Is a thumbhole or finger hole in the blade a good design for a food prep knife?

Discussion in 'Non-Firearm Weapons' started by C0untZer0, Nov 14, 2021.

  1. C0untZer0

    C0untZer0 Member

    Joined:
    Dec 7, 2010
    Messages:
    5,199
    Location:
    Illinois
    I have to think it is not a good design or professional chefs would use knives that had a finger hole in them right?

    I'm not necessarily talking about this particular knife which looks gimmicky to me, I'm just using the picture to illustrate my question. The ad says the knife "features a precision index finger hole for superior control."

    I'm just wondering if anyone has ever used a design like this...

    hole in blade.jpg

    I have Wüsthof knives that I've used for decades, but lately I actually prefer using a set of vintage Old Hickory knives that were given to me. The Old Hickory knives don't have a bolster like the Wüsthof and it is easier for me to do dicing pinching the blade, rather than holding the knife by the handle behind the bolster. Getting out in front of the bolster of the Wüsthof is also kind of awkward so I've been using the old Old Hickory knives for cutting vegetables.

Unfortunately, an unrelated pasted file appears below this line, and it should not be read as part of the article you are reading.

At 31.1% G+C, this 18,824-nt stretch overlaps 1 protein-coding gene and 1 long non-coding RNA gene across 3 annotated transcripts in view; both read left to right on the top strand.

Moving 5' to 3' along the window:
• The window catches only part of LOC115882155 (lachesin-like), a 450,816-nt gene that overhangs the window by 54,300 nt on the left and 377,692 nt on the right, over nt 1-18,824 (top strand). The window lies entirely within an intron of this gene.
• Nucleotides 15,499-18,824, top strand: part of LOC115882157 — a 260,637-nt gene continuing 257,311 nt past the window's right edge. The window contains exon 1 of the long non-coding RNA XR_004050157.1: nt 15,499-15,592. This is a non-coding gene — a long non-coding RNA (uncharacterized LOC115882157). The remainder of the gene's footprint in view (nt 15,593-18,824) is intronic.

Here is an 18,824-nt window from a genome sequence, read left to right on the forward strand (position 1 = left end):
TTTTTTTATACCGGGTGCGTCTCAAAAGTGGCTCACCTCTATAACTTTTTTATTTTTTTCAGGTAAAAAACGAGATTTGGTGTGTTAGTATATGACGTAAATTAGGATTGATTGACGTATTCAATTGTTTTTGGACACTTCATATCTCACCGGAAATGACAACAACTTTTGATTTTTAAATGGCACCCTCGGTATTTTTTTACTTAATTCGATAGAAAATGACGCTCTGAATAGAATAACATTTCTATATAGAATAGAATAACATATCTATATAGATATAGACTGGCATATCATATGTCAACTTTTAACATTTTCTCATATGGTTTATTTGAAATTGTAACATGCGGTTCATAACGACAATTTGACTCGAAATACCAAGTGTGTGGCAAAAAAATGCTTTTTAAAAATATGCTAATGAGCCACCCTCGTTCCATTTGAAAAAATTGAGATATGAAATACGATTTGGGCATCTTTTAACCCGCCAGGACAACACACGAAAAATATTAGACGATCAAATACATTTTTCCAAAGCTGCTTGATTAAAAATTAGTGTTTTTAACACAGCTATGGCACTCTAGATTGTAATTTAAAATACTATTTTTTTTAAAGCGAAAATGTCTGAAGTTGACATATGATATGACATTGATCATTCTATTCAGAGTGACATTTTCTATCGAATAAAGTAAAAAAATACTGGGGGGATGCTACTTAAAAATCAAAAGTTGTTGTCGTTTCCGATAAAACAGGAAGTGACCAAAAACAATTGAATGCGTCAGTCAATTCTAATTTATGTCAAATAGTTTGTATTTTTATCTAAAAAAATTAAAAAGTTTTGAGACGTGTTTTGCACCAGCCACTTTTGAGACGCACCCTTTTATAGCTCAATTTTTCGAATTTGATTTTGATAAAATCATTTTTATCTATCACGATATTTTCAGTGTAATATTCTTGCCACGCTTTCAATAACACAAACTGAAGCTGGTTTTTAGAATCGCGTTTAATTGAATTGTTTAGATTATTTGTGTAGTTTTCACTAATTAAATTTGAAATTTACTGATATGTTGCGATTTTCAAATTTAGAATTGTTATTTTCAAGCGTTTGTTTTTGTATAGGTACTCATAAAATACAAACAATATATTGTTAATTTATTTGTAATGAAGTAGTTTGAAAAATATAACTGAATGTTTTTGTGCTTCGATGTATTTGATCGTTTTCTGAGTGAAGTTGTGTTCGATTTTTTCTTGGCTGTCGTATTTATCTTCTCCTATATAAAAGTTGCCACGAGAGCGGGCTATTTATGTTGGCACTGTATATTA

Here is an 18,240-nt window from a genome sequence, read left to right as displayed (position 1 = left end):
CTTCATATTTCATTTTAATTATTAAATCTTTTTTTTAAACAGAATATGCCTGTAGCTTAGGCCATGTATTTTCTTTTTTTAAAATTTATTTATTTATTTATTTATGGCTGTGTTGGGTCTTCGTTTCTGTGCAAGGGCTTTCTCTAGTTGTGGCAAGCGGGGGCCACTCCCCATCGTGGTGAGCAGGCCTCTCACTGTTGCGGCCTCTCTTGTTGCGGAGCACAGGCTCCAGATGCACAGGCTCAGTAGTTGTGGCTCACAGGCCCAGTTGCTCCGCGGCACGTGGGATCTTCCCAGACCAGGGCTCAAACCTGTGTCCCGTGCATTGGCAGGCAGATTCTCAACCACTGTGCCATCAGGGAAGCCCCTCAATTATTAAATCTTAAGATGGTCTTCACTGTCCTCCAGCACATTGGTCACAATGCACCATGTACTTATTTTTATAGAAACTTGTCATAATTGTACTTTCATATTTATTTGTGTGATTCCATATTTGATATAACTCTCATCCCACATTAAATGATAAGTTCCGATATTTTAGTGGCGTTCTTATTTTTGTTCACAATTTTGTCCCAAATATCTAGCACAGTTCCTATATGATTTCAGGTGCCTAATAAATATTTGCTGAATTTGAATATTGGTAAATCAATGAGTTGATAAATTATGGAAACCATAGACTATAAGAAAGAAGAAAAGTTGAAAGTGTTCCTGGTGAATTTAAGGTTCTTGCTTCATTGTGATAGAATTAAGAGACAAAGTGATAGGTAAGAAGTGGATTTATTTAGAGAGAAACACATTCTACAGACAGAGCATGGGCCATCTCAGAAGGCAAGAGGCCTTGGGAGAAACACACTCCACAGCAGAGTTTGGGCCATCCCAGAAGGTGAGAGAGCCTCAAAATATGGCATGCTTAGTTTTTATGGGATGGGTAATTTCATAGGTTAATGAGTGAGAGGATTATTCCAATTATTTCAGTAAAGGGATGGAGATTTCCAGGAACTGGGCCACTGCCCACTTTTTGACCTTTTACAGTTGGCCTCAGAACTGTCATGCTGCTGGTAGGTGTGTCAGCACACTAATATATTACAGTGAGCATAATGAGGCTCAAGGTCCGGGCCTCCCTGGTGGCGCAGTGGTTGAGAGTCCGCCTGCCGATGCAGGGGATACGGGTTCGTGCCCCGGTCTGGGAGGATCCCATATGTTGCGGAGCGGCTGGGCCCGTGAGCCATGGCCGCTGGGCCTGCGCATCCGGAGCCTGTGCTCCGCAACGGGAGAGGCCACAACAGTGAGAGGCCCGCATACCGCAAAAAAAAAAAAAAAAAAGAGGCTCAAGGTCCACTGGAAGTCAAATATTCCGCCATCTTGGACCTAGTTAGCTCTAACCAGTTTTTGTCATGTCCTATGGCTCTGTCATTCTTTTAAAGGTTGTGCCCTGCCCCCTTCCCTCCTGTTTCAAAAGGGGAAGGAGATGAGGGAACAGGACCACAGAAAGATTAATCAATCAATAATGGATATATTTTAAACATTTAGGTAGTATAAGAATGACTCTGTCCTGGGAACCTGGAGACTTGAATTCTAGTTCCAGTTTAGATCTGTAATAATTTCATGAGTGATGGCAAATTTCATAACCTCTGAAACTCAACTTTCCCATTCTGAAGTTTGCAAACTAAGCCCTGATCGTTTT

2. danez71

    danez71 Member

    Joined:
    Aug 17, 2009
    Messages:
    5,599
    Location:
    CA,AZ,CA,TX
    No, I've never used a food prep knife with a hole like that nor would buy one. I could see how/why but those are so limited imo and it can't be comfortable on you finger for long.

    I rarely choke up on the knife past the bolster. For me, I just don't think it's needed and if it is, better to use a more fitting knife for the job.

    I generally prefer to use handle for what it's intended for.


    Side note, long pinky nail in knife ad?
     
    Boattale likes this.
  3. hso

    hso Moderator Staff Member

    Joined:
    Jan 3, 2003
    Messages:
    61,260
    Location:
    0 hrs east of TN
    Avoid this new gimmick. Social media and Internet marketing has been heavy. Ignore it.
     
    JShirley and Boattale like this.
  4. Boattale

    Boattale Member

    Joined:
    Dec 6, 2012
    Messages:
    1,136
    Location:
    SWMO
    I have not. It looks awkward as all get out to me.
     
    danez71 likes this.
  5. hso

    hso Moderator Staff Member

    Joined:
    Jan 3, 2003
    Messages:
    61,260
    Location:
    0 hrs east of TN
    Asia/Pakistan